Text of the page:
Test different foodstuffs for the presence of starch using iodine in this microscale class practical
In this experiment, students conduct qualitative tests to find out whether different foodstuffs contain starch. Working on a microscale, students produce iodine in situ by adding potassium iodide crystals and sodium hypochlorite solution to small samples of various foods. They then note any colour change to blue-black, indicating that starch is present.
A quick and easy class experiment. It should be possible to test a range of foodstuffs in about ten minutes.
- Eye protection
- Clear plastic film (eg acetate sheet as used for an overhead projector)
- Forceps (for handling foodstuffs)
- Paper towels
- Sodium hypochlorite solution, 5% w/v of available chlorine (IRRITANT), 10 cm3
- Potassium iodide crystals, allow 5–10 small crystals per group
- A range of foodstuffs, broken into small pieces, to include both starchy and non-starch-containing foods
Health, safety and technical notes
- Read our standard health and safety guidance.
- Wear eye protection throughout.
- Sodium chlorate(I) solution (sodium hypochlorite), NaOCl(aq), (IRRITANT at concentration used) – see CLEAPSS Hazcard HC089. Note this is NOT sodium chlorate(V), NaClO3. Sodium chlorate(I) solution can be purchased as such from chemical suppliers. However domestic chlorine-containing bleach solution is quite adequate for this experiment, preferably a cheap brand containing no added detergent or perfumes. Household ‘bleaches’ based on peroxide are becoming more widely available and do not contain chlorine; they should therefore not be used. The sodium chlorate(I) solution should be provided in such a way that students can add a single drop using a plastic dropping pipette. Plastic dropper bottles of capacity 30–60 cm3 would be suitable for this purpose.
- Potassium iodide crystals, KI(s) – see CLEAPSS Hazcard HC047b.
It is worth pre-testing the foodstuffs to check that they test correctly – that is, the starchy foods contain enough free starch to give a clear positive test, and the non-starchy foods have not been contaminated by starch-containing material. Note that the amount of free starch present in some uncooked foods may be small, and the test may work more reliably on cooked food.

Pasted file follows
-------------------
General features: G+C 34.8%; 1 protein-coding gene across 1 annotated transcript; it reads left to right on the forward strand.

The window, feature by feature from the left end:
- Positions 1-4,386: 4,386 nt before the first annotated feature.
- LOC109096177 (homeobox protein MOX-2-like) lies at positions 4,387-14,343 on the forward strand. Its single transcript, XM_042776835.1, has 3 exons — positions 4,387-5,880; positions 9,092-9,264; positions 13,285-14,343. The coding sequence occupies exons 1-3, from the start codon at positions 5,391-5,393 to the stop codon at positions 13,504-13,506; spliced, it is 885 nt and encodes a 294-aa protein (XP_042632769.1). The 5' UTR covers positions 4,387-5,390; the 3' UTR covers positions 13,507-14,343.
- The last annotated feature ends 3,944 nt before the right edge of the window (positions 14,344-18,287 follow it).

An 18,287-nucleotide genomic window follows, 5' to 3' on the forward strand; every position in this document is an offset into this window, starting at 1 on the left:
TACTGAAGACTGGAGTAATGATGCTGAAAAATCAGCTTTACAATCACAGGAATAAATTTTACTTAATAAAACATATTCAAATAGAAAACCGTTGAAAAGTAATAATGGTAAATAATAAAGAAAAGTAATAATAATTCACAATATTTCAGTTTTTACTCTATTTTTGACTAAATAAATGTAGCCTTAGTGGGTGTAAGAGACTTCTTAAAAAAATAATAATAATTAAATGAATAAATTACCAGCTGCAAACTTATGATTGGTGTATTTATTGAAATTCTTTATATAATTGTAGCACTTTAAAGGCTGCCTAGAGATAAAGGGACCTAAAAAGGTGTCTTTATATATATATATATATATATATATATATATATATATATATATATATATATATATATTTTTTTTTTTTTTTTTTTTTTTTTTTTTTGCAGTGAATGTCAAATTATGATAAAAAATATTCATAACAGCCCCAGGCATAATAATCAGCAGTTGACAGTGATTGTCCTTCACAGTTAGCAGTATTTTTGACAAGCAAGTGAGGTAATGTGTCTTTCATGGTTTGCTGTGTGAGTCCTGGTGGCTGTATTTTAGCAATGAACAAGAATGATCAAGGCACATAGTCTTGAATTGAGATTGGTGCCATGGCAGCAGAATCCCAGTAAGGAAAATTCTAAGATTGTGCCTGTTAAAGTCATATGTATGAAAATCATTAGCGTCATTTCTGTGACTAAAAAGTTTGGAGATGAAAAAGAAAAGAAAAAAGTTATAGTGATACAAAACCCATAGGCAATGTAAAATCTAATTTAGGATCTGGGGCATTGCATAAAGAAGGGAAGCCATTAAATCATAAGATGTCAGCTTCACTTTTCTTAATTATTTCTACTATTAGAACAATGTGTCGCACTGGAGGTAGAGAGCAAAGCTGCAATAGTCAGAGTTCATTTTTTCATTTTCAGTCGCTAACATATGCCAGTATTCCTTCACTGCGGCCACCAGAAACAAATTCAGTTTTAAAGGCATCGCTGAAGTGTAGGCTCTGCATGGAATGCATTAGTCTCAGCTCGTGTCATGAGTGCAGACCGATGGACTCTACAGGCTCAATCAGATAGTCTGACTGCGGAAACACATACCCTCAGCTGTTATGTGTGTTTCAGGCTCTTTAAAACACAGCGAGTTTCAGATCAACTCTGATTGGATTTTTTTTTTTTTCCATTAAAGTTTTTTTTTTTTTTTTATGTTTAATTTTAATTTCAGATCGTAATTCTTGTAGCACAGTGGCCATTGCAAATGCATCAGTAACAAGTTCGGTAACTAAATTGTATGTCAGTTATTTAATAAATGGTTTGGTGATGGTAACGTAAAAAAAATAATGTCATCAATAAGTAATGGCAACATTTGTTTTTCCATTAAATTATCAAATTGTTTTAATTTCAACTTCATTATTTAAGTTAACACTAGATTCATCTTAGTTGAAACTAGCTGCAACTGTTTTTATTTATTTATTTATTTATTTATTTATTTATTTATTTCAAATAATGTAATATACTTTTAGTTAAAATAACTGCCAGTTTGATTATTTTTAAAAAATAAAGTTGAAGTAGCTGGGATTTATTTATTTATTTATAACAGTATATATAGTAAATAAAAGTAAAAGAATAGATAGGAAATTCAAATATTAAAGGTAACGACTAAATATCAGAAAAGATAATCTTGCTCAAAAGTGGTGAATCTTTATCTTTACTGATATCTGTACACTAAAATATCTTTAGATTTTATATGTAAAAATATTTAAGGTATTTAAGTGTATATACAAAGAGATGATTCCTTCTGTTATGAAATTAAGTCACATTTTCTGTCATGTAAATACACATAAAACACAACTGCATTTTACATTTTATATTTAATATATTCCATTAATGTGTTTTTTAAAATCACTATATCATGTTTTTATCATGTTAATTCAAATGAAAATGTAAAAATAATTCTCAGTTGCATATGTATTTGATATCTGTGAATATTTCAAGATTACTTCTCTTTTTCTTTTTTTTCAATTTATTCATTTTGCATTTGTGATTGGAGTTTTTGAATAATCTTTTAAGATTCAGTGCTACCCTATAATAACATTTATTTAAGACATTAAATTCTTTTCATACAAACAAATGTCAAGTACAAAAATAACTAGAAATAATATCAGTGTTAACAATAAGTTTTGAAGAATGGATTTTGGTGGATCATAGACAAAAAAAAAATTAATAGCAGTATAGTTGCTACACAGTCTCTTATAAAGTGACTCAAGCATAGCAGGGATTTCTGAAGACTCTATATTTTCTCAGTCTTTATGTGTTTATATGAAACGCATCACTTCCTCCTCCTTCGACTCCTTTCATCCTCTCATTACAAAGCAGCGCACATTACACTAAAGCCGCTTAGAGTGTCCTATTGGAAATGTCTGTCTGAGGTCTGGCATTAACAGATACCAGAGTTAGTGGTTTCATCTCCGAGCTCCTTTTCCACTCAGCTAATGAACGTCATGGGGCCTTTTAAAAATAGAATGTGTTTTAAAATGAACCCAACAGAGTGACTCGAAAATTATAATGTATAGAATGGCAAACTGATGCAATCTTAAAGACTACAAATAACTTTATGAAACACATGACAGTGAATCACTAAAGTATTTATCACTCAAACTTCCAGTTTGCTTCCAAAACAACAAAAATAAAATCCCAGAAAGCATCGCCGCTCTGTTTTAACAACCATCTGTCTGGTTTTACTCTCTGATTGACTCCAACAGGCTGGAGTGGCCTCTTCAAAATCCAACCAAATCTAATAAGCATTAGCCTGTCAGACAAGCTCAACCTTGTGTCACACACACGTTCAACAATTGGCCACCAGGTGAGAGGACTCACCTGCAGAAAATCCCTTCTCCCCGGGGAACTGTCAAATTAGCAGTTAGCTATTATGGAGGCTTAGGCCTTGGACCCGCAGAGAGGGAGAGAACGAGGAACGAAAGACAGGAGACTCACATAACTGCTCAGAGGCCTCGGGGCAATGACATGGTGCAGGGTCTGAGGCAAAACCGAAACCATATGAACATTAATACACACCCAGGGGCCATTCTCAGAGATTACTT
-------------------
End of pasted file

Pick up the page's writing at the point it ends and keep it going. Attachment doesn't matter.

Suggestions for foodstuffs for testing:
|Starchy foods||Non-starchy foods|
|Cereal (e.g porridge oats)||Cheese|
- Place a small piece of each of the foods to be tested on the plastic sheet.
- Place a small potassium iodide crystal on top of the piece of food.
- Add one drop of bleach solution (sodium hypochlorite solution) and allow it to run over both crystal and food.
- If an intense blue-black colour is seen, the food contains starch.
- Clean the plastic sheet with a moistened paper towel.
The chlorine available from the bleach solution reacts with potassium iodide to form potassium chloride and iodine. The iodine then forms an intense blue-black coloured complex with any starch present. If starch is not present, only the brown colour of iodine in the presence of iodide ions will be seen. The nature of the coloured complex is beyond the level of the students, but note that it is an unstable substance from which the iodine can be easily removed by, for example, sodium thiosulfate.
Each group can be allocated a selection from the range of available foodstuffs, perhaps two starchy foods, and two non-starchy. The class results can then be pooled.
This is a resource from the Practical Chemistry project, developed by the Nuffield Foundation and the Royal Society of Chemistry. This collection of over 200 practical activities demonstrates a wide range of chemical concepts and processes. Each activity contains comprehensive information for teachers and technicians, including full technical notes and step-by-step procedures. Practical Chemistry activities accompany Practical Physics and Practical Biology.
© Nuffield Foundation and the Royal Society of Chemistry
Health and safety checked, 2016